"There are two kinds of pity," writes Stefan Zweig in his only full-length novel. One helps only the pitier. In feeling for someone, they make themselves feel better. The other sort, he says, "stand[s] by the sufferer, patiently suffering too, to the last of its strength and even beyond."

It's a lesson we theatregoers, sobbing in the stalls, would do well to remember, and one Zweig drills into his readers. Lieutenant Hofmiller, the young cavalry officer at the centre of Beware of Pity, lets the wrong kind of pity run away with him. Each time he does, acting to alleviate his own inner guilt, he digs himself deeper and deeper. Each delays the inevitable fall-out, and makes it far worse in the long run.

Hofmiller's quandaries start with a faux pas. Invited to a society ball, he asks the host's daughter Edith (Marie Burchard) to dance, only to realise – mortified – that she's partly paralysed. To make up for his mistake, he befriends her, in part out of pity. His house visits stave off his guilt, his charity feels good and sowing false hope, first of a cure, then of a relationship, feels even better.

Hofmiller's problem, his fatal flaw, is his inability to detach himself from his situation. Feelings dictate his actions and, every time, emotions get the better of him. Simon McBurney spins that into most total theatre. He floods the stage with feeling; flushes every moment with sights and sounds and sensations and signs and so pulls us this way and that. We see nothing objectively. Everything's oversaturated; all tone and all too much to take in. It's confounding, overwhelming and, ultimately, manipulative.

When Hofmiller sees Edith stand for the first time, for example, the stage picture splinters. She's helped to her feet and time slows to a still. Strings screech, glass shatters on a screen, and, in slow-mo, her limp becomes agonised and monstrous. The narration spools, "she stoops like a witch," and a ballerina bows and pirouettes in projection, beautiful and transfixing. Hofmiller's heart thumps over it all. He – and we - fall into "an abyss of feeling" and Edith's affliction seems the worst thing in the world.

Don't forget McBurney is a maestro at this sort of thing. He has the most acute sensibility for theatrical tone; a conductor's sensitivity to rhythm and timbre. When Hofmiller tries to hold strong, as he's begged for good news, strobe lights and slow-motion catch all his horror. Silence aches like a stomach knot until he capitulates. Elsewhere adrenaline rushes come with racing oboes and whooshing trains, and relief blossoms with twinkling pianos. Strangers chew loudly on chunks of bread, spitting crumbs as they speak, and trusted friends seem to sway in sync as they take walks together. At all times, the feelings distort the facts.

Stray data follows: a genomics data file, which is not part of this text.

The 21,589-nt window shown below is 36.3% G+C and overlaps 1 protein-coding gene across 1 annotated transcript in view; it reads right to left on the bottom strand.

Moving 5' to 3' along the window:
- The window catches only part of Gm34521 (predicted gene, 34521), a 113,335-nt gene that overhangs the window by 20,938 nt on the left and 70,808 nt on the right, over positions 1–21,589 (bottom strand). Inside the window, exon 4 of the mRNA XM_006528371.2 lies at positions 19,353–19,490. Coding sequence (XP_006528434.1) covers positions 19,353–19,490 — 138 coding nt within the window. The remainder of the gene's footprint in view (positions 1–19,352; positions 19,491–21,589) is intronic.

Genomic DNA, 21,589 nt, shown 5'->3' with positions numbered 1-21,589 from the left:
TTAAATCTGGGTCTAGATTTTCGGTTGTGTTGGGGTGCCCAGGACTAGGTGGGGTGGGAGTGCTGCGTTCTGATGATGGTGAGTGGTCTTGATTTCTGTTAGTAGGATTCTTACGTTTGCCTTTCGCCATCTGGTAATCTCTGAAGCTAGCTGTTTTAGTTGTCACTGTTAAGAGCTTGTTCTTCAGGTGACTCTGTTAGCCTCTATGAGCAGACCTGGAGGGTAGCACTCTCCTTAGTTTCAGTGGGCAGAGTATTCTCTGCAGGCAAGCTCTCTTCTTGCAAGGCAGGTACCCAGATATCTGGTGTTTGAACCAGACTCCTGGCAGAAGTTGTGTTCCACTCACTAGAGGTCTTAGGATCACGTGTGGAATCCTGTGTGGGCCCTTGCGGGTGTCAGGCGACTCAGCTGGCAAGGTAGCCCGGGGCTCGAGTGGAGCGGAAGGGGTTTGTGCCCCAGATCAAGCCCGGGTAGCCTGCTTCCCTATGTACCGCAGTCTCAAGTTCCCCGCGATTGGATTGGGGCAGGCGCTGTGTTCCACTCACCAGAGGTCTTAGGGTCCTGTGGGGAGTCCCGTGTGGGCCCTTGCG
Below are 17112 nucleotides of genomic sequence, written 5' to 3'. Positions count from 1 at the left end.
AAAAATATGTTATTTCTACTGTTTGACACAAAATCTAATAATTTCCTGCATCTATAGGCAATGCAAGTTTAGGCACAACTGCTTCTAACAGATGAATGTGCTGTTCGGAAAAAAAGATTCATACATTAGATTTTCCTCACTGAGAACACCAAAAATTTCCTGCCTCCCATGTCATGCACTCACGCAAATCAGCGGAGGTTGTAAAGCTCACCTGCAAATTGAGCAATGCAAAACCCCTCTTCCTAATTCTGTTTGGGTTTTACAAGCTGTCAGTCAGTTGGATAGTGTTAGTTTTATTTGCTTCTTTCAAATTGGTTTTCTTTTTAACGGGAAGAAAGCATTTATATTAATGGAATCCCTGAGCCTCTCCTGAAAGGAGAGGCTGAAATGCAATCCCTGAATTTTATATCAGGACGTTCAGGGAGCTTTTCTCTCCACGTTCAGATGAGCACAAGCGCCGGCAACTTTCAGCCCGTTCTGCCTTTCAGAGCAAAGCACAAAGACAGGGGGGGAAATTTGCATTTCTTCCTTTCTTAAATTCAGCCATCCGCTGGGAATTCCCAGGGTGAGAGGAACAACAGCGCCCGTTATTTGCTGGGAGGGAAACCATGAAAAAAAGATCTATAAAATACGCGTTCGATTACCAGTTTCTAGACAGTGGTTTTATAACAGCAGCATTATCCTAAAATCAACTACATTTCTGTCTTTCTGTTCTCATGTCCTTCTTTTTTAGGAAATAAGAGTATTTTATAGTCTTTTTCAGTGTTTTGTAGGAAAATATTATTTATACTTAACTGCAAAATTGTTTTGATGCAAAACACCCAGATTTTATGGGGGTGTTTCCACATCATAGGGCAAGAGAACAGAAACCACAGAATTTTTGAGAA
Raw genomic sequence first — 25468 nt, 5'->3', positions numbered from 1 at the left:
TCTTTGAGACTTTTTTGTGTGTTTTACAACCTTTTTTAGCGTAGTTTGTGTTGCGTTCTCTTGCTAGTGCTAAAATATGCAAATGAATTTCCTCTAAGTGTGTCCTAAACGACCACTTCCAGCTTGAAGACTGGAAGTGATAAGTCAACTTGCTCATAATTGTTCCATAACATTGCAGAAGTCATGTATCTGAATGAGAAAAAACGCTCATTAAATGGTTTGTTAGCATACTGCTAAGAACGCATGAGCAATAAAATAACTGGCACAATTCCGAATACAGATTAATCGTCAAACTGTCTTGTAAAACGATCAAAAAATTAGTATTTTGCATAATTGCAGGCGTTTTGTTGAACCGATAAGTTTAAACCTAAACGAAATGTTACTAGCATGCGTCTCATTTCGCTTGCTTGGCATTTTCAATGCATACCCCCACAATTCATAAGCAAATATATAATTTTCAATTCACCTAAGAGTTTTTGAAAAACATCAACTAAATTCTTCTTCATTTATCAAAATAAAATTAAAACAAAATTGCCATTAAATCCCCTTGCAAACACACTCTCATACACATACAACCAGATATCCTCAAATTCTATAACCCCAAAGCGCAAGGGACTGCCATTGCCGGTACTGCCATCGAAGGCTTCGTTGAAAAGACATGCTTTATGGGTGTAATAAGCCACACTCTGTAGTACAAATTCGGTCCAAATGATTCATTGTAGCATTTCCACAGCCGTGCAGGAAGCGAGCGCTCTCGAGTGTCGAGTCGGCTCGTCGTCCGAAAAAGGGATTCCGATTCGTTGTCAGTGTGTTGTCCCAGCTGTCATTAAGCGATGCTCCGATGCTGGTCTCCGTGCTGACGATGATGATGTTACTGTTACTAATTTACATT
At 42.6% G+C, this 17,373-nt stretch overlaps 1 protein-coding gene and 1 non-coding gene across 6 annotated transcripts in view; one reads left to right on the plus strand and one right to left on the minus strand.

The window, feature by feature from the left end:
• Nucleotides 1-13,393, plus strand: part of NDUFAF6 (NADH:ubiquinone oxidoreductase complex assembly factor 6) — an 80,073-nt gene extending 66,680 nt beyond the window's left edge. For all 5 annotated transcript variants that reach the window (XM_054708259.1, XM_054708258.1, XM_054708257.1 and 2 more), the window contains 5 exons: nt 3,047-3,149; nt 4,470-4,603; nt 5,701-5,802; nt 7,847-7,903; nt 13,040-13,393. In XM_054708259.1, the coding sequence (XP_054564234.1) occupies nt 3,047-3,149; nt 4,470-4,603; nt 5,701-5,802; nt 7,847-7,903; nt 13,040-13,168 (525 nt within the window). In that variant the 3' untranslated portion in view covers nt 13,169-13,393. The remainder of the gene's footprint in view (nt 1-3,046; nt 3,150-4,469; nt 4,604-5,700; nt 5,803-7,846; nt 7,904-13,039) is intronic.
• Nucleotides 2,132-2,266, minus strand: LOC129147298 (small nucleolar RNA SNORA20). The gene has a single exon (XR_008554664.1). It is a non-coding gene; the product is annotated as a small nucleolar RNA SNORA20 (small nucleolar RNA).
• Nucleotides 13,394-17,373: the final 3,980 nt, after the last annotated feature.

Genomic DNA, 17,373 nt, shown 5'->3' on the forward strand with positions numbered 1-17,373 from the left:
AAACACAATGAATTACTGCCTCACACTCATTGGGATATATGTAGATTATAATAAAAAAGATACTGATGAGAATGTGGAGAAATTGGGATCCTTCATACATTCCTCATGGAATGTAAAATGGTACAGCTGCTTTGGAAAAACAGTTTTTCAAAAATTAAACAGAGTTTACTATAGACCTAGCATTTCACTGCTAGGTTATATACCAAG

If Zweig cautions about getting too close, though, McBurney also warns of the dangers of distance. This is as much a memory play as The Glass Menagerie, entirely narrated by an older Hofmiller (Christoph Gawenda), but more than that, it's a series of stories in stories. One key incident passes through four different tellers: it's confessed, recounted, remembered and, finally, related to us here and now. McBurney shows us the whole chain, and lets Chinese whispers set in. What, he asks, can we really trust? Neither what we're told, nor what we feel. As Hofmiller, Laurenz Laufenberg mostly stands still centre-stage, as paralysed as Edith. It's no wonder that, in the end, as war breaks, he just does what he's told. Without facts, we become followers.

Beware of Pity is not an easy watch. In fact, it's exhausting; two hours of theatrical barrage, of fragments that need piecing together and Russian doll fiction. It is, however, an illuminating explosion of Zweig's story, which can so easily seem slight and sentimental. Not only does McBurney extract its philosophy, he sews that back into our own world: our pity towards suffering we only see from afar; our disorientation in a post-truth world, where media manipulates and feeling overrides fact; and that sense that history might be repeating itself. Beware of pity, indeed.

Beware of Pity runs at the Barbican Centre until 12 February. The final performance will be live-streamed on Complicite's YouTube channel and will remain online until 26th February.